Culture Clash Led to Tuscarora War
On September 22, 1711, the Tuscarora Indians attacked settlers around the Neuse, Trent and Pamlico Rivers, beginning what would later become known as the Tuscarora War.
The conflict, which erupted between Native Americans and Swiss colonists, was fought mostly because of colonial encroachment on Native lands and because of mistreatment of the Indians by colonists. It came after colonists continually ignored treaties signed by their government and the Tuscarora.
After unsuccessfully requesting military aide from Virginia, colonial Governor Edward Hyde asked South Carolina for help. That colony sent Colonel James Moore, who marched his combined force of North and South Carolina militia and allied Indians to Nooherooka in Greene County. He had been informed that the Tuscarora had placed its largest concentration of warriors at a fort there.
The fort fell in March 1713, signaling the end of concerted Indian resistance to colonists. By the end of the Tuscarora War, approximately 200 whites and 1,000 Indians were killed, with an additional 1,000 Tuscaroras sold into slavery and more than 3,000 others forced from their homes.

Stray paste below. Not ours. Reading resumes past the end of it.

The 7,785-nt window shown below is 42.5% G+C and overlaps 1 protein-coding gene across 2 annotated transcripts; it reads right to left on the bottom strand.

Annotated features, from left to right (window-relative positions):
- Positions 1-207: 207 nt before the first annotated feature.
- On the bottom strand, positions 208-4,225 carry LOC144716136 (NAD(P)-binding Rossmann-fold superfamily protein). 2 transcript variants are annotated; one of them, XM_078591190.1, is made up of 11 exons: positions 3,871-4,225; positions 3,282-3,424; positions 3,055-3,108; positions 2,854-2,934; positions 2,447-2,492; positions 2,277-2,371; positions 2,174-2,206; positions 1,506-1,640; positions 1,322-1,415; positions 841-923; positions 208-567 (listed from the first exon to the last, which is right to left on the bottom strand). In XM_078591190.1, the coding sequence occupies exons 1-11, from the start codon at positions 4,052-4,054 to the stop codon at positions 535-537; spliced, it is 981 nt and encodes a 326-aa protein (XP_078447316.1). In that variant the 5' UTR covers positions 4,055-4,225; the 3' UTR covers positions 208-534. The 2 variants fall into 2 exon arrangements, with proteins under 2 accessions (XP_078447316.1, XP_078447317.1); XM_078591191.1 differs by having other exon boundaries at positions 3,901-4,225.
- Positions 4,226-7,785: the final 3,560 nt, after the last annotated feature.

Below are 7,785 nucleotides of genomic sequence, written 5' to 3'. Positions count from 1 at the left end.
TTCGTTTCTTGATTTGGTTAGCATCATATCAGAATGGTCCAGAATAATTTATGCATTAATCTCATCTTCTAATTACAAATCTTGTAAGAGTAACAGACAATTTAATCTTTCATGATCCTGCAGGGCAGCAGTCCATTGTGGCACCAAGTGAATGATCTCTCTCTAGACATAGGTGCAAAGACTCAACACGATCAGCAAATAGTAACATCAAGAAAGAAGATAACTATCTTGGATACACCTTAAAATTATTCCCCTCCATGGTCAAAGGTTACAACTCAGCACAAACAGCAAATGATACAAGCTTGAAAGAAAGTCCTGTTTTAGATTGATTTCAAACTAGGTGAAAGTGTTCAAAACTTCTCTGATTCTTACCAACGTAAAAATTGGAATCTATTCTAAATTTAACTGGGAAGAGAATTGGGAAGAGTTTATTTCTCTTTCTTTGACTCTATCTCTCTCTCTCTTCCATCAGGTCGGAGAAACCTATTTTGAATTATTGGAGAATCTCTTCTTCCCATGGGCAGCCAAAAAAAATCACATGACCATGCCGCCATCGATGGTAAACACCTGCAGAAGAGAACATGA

Other related resources:
- An overview of the Tuscarora War from Historic Bath
- Indian Wars in North Carolina, 1663-1763 from N.C. Historical Publications
- The Tuscarora Indians and other articles related to the Tuscarora War on NCpedia
- Resources on Native American Heritage from the State Library of North Carolina
- Town Creek Indian Mound State Historic Site in Mount Gilead, which interprets Native American history in North Carolina and has a variety of resources related to the Cherokee
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